A sweeping solution will be announced today that puts all but a small fraction of environmentally threatened land north of Toronto off limits to development, according to government and environmental sources.
Provincial legislation to protect more than 90 per cent of the Oak Ridges Moraine is expected to be announced this morning by Municipal Affairs and Housing Minister Chris Hodgson. The rules follow recommendations of a government advisory panel, the sources said.
The overall protection package is a dramatic change after several years in which the province avoided involvement in the controversy and left development decisions to individual municipalities.
Sources say the province will also establish a foundation that will place up to $250-million in trust over several years to buy private land on the moraine. The province will ask the federal and municipal governments to contribute.
Almost 40 per cent of the 500,000 hectares would be conservation areas connected by wildlife corridors at least two kilometres wide.
The province is also said to be ready to announce a deal to conserve an environmentally sensitive area in Richmond Hill by swapping sites owned by developers there with provincially owned land that is not on the moraine.
One source said the government's dramatic turnaround on the Oak Ridges Moraine has been shaped by a changed political environment, including widespread public protest and a by-election loss in a riding on the moraine. "This will be seen as Premier Mike Harris's urban green legacy," the source said.
The moraine, which stretches 160 kilometres from the Niagara Escarpment in the west to Northumberland County in the east, is the source of ground water in much of Southern Ontario.
Environmentalists contend that housing development on the area would permanently pollute the water.
"For us this is a spectacular victory. A clean sweep for the environment," said Glenn De Baeremaeker, president of Save the Rouge Valley System.
His group is part of a coalition of environmental groups that has been pressing the government for tough moraine protection over the past two years.
"This will change the course of urban history.
"Unchecked sprawl was going to kill us. This has not eliminated sprawl but it has stopped its cancerous spread."
Ric Symms, former director of the Federation of Ontario Naturalists, who sat on the advisory panel, said, "This is an excellent achievement."
He said the protections are stronger than a 1994 moraine strategy that was proposed by the provincial government of the day but never implemented.
Mr. Symms said the protection will be as strong as the Living Legacy Trust set up by the province to conserve a large area in Northern Ontario. It may be stronger than the provincial rules that protect the Niagara Escarpment.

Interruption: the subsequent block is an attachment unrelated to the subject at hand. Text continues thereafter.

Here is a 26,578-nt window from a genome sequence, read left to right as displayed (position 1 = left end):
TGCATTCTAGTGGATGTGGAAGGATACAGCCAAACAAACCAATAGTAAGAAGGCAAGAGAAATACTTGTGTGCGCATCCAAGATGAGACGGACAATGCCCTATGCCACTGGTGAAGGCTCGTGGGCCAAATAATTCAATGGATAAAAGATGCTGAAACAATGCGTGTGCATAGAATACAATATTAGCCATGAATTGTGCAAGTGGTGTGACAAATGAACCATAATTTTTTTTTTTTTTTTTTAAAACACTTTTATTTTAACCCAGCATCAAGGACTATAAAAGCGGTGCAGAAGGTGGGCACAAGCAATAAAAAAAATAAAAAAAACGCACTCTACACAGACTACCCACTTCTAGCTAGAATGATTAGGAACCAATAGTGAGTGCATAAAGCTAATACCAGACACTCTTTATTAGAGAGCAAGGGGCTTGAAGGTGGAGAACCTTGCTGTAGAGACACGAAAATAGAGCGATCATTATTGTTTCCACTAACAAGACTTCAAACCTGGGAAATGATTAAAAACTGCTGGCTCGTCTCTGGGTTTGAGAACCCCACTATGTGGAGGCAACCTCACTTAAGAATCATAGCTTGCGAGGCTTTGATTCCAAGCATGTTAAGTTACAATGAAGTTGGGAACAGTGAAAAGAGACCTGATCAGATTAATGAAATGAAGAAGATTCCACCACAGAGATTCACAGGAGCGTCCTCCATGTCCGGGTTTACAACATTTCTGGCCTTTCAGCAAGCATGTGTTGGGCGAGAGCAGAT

There are still some sore spots that need to be addressed, said Josh Matlow, Oak Ridges campaign manager for the environmental group Earthroots. The proposed legislation allows a review after 10 years that could weaken many of the protections, he said. Environmental groups are also opposed to a clause that permits gravel pits to operate in the middle of wildlife areas.
Neil Rodgers, president of the Urban Development Institute, said the proposed legislation is important on two counts.
"A significant portion of the Greater Toronto Area land mass is now off limits for development, be it office buildings or residences," he said.
In addition, he said, the government's move presents a challenge to those who have fought development on the Oak Ridges Moraine -- including ratepayers in Toronto and neighbouring suburbs.
"Now they have to do their civic duty and accept density," Mr. Rodgers said.
"This is very encouraging. The kind of sprawl that is threatening the moraine doesn't make any sense," said U.S. watershed activist Robert Kennedy Jr.
Mr. Kennedy is in Toronto to address this evening's Charles Sauriol memorial dinner, which is raising funds for the Oak Ridges Moraine Land Trust. All of the 1,100 seats at the dinner have been sold.
Mr. Kennedy said he has been very aware of the moraine issue because the water supply to the city of New York comes from the same kind of moraine features that surround Toronto.
Widespread development around the Hudson Valley has degraded what was once some of the cleanest water in the world and forced governments to face huge remedial cleanups.